Ghosh with Nosh – Sunday June 21, 9.30 am – 11.30 am Singapore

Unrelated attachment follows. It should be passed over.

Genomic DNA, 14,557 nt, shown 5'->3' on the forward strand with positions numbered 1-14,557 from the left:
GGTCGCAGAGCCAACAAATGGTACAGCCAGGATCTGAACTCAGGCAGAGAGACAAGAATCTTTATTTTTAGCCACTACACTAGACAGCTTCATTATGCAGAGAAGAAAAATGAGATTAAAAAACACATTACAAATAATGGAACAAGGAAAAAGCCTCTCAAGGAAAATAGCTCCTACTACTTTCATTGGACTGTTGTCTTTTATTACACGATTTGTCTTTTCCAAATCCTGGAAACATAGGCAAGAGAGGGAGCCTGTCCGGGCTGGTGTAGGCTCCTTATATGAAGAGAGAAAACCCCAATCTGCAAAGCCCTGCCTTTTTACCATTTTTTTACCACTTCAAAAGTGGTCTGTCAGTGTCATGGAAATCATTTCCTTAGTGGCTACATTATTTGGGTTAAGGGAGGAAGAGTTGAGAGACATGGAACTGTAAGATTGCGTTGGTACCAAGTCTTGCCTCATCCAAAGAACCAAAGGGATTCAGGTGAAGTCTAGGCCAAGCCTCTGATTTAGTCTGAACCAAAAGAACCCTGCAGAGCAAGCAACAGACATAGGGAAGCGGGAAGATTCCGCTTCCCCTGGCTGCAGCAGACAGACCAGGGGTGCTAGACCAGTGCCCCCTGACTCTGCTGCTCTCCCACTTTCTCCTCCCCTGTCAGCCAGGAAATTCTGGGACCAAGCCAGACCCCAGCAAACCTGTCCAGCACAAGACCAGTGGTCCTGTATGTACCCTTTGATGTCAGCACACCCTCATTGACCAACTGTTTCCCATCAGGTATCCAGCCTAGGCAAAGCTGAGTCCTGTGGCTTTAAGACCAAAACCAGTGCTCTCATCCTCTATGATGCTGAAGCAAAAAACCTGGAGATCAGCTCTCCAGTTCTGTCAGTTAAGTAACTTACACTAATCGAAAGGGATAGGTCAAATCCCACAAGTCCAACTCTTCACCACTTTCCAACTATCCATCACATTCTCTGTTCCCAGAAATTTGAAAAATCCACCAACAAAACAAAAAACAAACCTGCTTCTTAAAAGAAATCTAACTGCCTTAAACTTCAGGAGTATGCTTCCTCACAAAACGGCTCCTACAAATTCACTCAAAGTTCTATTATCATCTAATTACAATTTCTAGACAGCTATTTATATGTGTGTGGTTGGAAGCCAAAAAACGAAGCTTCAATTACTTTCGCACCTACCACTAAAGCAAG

BishnuWandering Yogi is co-hosting an event with an up and coming raw food and wellness chef, VivCanCook& Heal, to celebrate International Yoga Day. ‘Nosh’ is a term used to describe food, and Ghosh is the man whose lineage is responsible for this wandering yogi’s love of all things yoga. This story sets the context for the yoga we will do on the event day. Almost 70 years ago, a yoga master and physical culturist named Bishnu Charan Ghosh saw a loud-mouthed six year old kid named Bikram showing off yoga postures to a friend at a gym.  Bishnu Ghosh took Bikram under his wing for the next twenty years and taught him Hatha Yoga and other physical culture. At 13, Bikram was the 13 year old All-India Yoga Asana Champion and a record-breaking weight lifter.  When an 18 year old Bikram had his knee crushed in a weight lifting accident, the doctors told him he would never walk again and wanted to amputate the leg. He limped back to Bishnu instead, and his guru healed him in six months through an intense and grueling routine of physical culture and yoga.  This incident inspired Bikram to become a yoga teacher, heal ‘broken down bodies’ and ‘screw loose’ brains (his words). But like all yoga history, there is another history behind all this. Bishnu was initially taught yoga (84 asanas from the yogananda school – Yogananda was his older brother), but was scrawny until he went to college and took up what is euphemistically called ‘physical culture’ (which involved the throwing of large balls and weight lifting). He went back to yoga after people paid to see him flex his muscles. But his yoga school wasn’t one where you meditated to achieve Samadhi. His school set up performance troupes, who travelled India and the USA, performing acrobatic feats, displayed shows of immense strength and then wowed the audience with some difficult asanas. The 84 asanas are the basis of all Hatha Yoga, and Ghosh lineage draws from this (it has 91). Ghosh yoga has a number of elements to it – physical alignment (critical to all Hatha yoga), stillness and a set of core programs (designed by Ghosh to make yoga accessible to all, not just the skinny flexible few). The postures are performed one at a time, without the “flow” in many styles of yoga. Each posture is meant to stretch, compress and stimulate specific regions of the body. They are always followed by a brief rest (5 – 20 seconds) whereby the body resets and circulation returns to normal. Asanas are held for 10-30 seconds. The yoga sequence we see in Bikram are drawn directly from the Ghosh yoga (Core 26), and the term ‘lock the knee’ was one that Bikram learnt painfully in his recovery with Ghosh. You can find out more about the event by contacting me. Om Shanti…

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